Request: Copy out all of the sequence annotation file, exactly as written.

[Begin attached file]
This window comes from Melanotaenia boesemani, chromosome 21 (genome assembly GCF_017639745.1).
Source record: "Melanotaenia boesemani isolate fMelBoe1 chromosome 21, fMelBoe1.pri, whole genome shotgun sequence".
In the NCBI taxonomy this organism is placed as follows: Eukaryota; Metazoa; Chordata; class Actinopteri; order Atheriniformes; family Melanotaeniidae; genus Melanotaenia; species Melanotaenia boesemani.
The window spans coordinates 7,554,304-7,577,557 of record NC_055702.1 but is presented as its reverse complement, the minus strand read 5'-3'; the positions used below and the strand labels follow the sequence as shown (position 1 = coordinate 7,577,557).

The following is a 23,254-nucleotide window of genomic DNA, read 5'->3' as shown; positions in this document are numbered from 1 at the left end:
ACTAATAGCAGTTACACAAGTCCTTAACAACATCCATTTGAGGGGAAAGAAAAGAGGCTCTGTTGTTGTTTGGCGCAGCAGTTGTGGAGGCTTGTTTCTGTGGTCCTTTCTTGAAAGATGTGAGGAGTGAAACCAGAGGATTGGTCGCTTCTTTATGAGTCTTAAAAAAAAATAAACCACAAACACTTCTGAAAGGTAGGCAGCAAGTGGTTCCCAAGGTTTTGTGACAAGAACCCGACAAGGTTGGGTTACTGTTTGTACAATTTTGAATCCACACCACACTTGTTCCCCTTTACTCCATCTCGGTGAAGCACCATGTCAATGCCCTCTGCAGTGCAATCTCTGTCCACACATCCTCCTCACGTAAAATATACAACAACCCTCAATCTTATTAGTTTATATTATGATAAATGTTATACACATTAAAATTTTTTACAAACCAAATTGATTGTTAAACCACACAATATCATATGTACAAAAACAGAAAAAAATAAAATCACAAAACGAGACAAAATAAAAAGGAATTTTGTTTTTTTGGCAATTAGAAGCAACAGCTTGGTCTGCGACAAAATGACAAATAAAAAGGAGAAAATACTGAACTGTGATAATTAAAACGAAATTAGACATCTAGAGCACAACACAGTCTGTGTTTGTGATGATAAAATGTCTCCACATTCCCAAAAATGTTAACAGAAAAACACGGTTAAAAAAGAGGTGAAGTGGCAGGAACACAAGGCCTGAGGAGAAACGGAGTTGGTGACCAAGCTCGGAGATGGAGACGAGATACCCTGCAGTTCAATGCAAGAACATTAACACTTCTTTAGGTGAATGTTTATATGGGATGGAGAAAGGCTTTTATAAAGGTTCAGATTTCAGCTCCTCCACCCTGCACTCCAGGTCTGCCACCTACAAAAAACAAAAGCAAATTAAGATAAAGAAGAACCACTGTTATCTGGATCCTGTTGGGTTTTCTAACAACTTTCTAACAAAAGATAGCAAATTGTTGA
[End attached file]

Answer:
This window comes from Melanotaenia boesemani, chromosome 21 (genome assembly GCF_017639745.1).
Source record: "Melanotaenia boesemani isolate fMelBoe1 chromosome 21, fMelBoe1.pri, whole genome shotgun sequence".
In the NCBI taxonomy this organism is placed as follows: Eukaryota; Metazoa; Chordata; class Actinopteri; order Atheriniformes; family Melanotaeniidae; genus Melanotaenia; species Melanotaenia boesemani.
The window spans coordinates 7,554,304-7,577,557 of record NC_055702.1 but is presented as its reverse complement, the minus strand read 5'-3'; the positions used below and the strand labels follow the sequence as shown (position 1 = coordinate 7,577,557).

The following is a 23,254-nucleotide window of genomic DNA, read 5'->3' as shown; positions in this document are numbered from 1 at the left end:
ACTAATAGCAGTTACACAAGTCCTTAACAACATCCATTTGAGGGGAAAGAAAAGAGGCTCTGTTGTTGTTTGGCGCAGCAGTTGTGGAGGCTTGTTTCTGTGGTCCTTTCTTGAAAGATGTGAGGAGTGAAACCAGAGGATTGGTCGCTTCTTTATGAGTCTTAAAAAAAAATAAACCACAAACACTTCTGAAAGGTAGGCAGCAAGTGGTTCCCAAGGTTTTGTGACAAGAACCCGACAAGGTTGGGTTACTGTTTGTACAATTTTGAATCCACACCACACTTGTTCCCCTTTACTCCATCTCGGTGAAGCACCATGTCAATGCCCTCTGCAGTGCAATCTCTGTCCACACATCCTCCTCACGTAAAATATACAACAACCCTCAATCTTATTAGTTTATATTATGATAAATGTTATACACATTAAAATTTTTTACAAACCAAATTGATTGTTAAACCACACAATATCATATGTACAAAAACAGAAAAAAATAAAATCACAAAACGAGACAAAATAAAAAGGAATTTTGTTTTTTTGGCAATTAGAAGCAACAGCTTGGTCTGCGACAAAATGACAAATAAAAAGGAGAAAATACTGAACTGTGATAATTAAAACGAAATTAGACATCTAGAGCACAACACAGTCTGTGTTTGTGATGATAAAATGTCTCCACATTCCCAAAAATGTTAACAGAAAAACACGGTTAAAAAAGAGGTGAAGTGGCAGGAACACAAGGCCTGAGGAGAAACGGAGTTGGTGACCAAGCTCGGAGATGGAGACGAGATACCCTGCAGTTCAATGCAAGAACATTAACACTTCTTTAGGTGAATGTTTATATGGGATGGAGAAAGGCTTTTATAAAGGTTCAGATTTCAGCTCCTCCACCCTGCACTCCAGGTCTGCCACCTACAAAAAACAAAAGCAAATTAAGATAAAGAAGAACCACTGTTATCTGGATCCTGTTGGGTTTTCTAACAACTTTCTAACAAAAGATAGCAAATTGTTGA